The main difference between the Korg Minilogue and the Korg Monologue is that the Monologue is a monophonic synth. While polyphonic synths like the Minilogue can sound multiple notes at a time, monophonic synths can only play one note at a time.
Although being able to only play one note at a time may seem a bit off-putting to some (especially those who are used to playing multiple notes at once on a digital piano), monophonic synths are perfect for playing solos, leads, and bass. Of course, because it’s a monophonic synth, the Monologue does not offer the voice modes that the Minilogue does.
The Monologue comes with 80 factory presets, and users can save 20 of their own sound creations. There’s not a huge difference between the Minilogue and the Monologue in regard to factory presets, but users can save considerably more of their own presets to the Minilogue.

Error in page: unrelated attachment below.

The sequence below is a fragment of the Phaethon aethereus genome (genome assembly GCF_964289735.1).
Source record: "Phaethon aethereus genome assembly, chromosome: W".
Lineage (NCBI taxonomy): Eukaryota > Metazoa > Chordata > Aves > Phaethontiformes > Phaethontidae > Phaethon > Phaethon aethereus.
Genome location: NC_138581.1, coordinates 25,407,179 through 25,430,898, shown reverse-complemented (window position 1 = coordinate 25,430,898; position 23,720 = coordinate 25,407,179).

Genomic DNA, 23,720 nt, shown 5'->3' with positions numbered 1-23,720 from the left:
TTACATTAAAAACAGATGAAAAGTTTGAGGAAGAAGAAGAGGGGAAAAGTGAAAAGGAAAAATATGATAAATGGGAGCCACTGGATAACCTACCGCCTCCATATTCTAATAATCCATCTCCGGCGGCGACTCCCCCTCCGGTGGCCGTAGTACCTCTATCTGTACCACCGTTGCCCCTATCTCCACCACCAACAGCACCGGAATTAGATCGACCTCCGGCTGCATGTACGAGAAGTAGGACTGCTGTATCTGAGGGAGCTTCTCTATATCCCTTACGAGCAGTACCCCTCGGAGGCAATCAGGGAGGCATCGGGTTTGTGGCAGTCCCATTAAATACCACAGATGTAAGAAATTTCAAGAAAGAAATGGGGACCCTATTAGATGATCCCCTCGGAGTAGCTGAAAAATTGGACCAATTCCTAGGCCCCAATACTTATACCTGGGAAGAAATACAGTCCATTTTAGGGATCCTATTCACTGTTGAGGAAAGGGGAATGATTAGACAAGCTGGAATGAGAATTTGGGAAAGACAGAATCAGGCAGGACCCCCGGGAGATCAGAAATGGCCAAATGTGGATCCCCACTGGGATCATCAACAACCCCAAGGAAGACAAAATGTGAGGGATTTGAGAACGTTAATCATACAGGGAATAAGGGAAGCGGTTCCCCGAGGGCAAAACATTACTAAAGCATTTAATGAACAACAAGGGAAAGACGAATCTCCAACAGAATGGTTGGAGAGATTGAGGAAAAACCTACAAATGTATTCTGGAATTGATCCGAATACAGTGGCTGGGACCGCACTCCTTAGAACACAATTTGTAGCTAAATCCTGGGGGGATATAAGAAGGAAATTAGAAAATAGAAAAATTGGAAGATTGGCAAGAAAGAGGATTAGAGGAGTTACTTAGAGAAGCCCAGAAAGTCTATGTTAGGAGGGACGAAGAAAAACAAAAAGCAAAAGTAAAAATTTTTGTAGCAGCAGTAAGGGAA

Perhaps, the fact that Aphex Twin, a legendary electronic artist, created some of the Monologue’s presets makes up for the slight increase in factory presets and major decrease in user presets.
The Monologue has a 16-step sequencer that works just like the Minilogue’s sequencer. That is, musicians can record in real-time or program their performance with steps.
This synth can also be connected to other synths via USB, MIDI and sync I/O.
Which Synth Sounds Better?
Both of these synths are loaded with great factory presets, like heavy basses and memorable synth leads, so they both sound great.
Ultimately, you have to evaluate your own needs and really think about why you’re looking for a new synth. Do you want to primarily play chord progressions or bass lines and riffs?
If you want the option to play more than one note at a time, the Korg Minilogue is right for you. If you know that you will primarily play bass lines, leads, or riffs, the Monologue might be the better option.